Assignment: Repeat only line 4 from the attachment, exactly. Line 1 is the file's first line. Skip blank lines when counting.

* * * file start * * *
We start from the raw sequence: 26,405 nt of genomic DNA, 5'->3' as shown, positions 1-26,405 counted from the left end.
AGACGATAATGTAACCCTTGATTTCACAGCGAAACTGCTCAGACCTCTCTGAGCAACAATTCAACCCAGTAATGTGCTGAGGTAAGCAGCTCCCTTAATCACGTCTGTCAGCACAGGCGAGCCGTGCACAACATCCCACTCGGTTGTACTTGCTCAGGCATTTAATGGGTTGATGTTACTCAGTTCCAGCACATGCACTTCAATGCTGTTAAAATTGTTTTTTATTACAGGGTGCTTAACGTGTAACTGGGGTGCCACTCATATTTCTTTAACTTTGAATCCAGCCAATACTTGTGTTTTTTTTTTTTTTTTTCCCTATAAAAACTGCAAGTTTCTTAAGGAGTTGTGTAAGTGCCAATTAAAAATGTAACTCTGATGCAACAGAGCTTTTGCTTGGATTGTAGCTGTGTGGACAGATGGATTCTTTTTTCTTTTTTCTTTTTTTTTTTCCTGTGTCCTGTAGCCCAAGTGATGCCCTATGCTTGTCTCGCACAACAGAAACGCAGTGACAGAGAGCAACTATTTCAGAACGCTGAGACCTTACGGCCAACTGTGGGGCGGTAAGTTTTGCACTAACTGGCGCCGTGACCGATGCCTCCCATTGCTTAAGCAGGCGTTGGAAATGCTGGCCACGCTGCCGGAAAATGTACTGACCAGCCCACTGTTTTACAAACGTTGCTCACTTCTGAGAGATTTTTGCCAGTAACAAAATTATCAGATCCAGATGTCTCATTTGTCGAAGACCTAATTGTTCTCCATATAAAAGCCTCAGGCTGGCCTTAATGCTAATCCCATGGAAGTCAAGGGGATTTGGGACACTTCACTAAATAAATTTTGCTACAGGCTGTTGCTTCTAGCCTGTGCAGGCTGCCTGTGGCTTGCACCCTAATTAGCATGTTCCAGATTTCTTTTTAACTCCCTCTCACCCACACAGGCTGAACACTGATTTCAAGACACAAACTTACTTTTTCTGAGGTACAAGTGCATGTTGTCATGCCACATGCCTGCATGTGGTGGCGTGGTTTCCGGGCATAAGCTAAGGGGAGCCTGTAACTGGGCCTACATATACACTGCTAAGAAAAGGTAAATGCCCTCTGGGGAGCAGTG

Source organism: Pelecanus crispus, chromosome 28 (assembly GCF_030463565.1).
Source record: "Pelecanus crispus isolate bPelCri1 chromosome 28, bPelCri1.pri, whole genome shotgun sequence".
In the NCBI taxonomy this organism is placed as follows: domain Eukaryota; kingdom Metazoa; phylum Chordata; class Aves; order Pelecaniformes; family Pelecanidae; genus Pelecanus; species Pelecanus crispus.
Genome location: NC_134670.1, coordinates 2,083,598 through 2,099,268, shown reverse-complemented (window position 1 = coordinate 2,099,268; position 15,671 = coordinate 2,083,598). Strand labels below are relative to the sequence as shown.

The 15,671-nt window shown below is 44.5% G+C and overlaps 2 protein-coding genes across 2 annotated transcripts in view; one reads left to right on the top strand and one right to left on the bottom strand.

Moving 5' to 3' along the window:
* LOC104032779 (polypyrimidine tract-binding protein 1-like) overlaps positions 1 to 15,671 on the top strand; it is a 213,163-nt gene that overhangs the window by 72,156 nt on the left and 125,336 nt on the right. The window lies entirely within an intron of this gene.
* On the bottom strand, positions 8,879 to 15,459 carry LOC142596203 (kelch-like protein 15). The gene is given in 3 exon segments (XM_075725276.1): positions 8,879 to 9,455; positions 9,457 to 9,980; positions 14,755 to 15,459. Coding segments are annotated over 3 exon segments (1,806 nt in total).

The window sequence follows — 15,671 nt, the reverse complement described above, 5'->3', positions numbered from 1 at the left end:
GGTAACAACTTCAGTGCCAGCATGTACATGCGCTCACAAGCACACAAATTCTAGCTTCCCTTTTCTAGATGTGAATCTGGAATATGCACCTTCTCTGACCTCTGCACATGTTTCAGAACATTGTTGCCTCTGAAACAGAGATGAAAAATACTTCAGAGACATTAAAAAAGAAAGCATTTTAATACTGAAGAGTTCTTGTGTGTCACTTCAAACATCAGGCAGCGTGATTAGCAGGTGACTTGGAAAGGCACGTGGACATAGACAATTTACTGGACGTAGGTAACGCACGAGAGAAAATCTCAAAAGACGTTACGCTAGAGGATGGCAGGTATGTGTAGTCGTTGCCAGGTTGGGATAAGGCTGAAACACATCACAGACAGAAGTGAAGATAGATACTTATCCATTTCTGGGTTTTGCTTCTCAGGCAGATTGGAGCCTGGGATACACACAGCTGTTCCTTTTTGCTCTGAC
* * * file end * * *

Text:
Source record: "Pelecanus crispus isolate bPelCri1 chromosome 28, bPelCri1.pri, whole genome shotgun sequence".